Acute bad breath is a very common problem caused by such things as oral dryness, stress, hunger, eating certain foods such as garlic and onions, smoking, and poor oral care.
Morning breath is a typical example of transient bad breath. However chronic bad breath is a far more serious condition affecting one quarter of the population in different capacities, and usually has a bad impact on the individual’s capacity to maintain good personal and business relationship, leading to catastrophe.
Halitosis is caused by the presence of a huge colony of oral bacteria and invariably requires persistent treatment. Presently, persistent halitosis is not clearly understood or even identified as a curable condition by most medical experts, so a proper and effective treatment is almost impossible to find.
Most of the treatments available are mostly asymptotic and are limited to controlling bad breath by mouth and breath fresheners. Though many breath clinics have sprouted like mushroom, all over the world, many of them are not really successful. However, a very small number of clinics use established methods of microbiological examination to determine the varieties of odor-causing bacteria.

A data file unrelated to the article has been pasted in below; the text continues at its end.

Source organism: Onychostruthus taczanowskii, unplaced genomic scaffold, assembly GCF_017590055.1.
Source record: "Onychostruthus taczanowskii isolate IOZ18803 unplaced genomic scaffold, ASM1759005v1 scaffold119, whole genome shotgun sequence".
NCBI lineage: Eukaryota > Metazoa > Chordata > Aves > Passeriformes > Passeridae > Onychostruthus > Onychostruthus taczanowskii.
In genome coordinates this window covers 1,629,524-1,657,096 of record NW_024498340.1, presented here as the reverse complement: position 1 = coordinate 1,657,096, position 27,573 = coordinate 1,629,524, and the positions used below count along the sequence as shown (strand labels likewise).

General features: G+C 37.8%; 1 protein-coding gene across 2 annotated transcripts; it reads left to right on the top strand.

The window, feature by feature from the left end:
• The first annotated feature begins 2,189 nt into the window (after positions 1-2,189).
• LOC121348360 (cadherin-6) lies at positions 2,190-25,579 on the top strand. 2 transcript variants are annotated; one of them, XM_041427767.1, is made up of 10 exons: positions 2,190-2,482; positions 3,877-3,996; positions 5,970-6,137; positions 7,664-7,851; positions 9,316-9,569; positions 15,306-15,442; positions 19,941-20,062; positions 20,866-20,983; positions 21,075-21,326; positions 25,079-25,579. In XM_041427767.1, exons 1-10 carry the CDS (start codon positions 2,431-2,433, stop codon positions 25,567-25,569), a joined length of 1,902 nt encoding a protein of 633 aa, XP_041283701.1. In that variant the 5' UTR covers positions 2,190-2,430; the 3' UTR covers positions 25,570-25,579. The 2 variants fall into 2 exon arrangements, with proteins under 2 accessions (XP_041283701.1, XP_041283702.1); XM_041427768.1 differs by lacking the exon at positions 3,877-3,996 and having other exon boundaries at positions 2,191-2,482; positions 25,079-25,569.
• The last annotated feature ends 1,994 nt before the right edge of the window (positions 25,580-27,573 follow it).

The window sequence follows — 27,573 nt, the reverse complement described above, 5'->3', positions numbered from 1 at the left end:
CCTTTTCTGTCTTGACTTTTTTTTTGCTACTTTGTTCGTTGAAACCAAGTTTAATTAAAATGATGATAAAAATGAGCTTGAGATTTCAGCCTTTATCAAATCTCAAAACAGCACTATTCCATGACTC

The specific bacteria are then controlled by patient specific treatments, thus giving patients relief from the ordeal.
Though the reasons for bad breath odor are not completely understood, most unpleasant odors are known to occur due to food debris trapped in the mouth. It is really amazing to find as many as 400 different types of bacteria in an average mouth!
Trouble can occur when several dozen of these bacteria are allowed to flourish in large proportions or are genetically mutated to reproduce in a large number. Many species of these bacteria are usually found on the back of the tongue, where they find protection and security from normal mouth activity. The rough edges of our tongue usually harbor millions of these harmful bacteria, which create toxins by digesting debris, dead cells, and other residues. These toxins are harmful in creating a bad odor in the breath.
The anaerobic respiration of these bacteria will accrue residual compounds containing sulfides and ammonia. These bad compounds often mix with the breath to form an aerosol of nausea and bad odor.
Other causes of chronic bad breath may be periodontitis (gum disease), diabetes, kidney failure, sinusitis, tonsilloliths, gastroesophageal reflux disorder (GERD), and a wide variety of prescription drugs.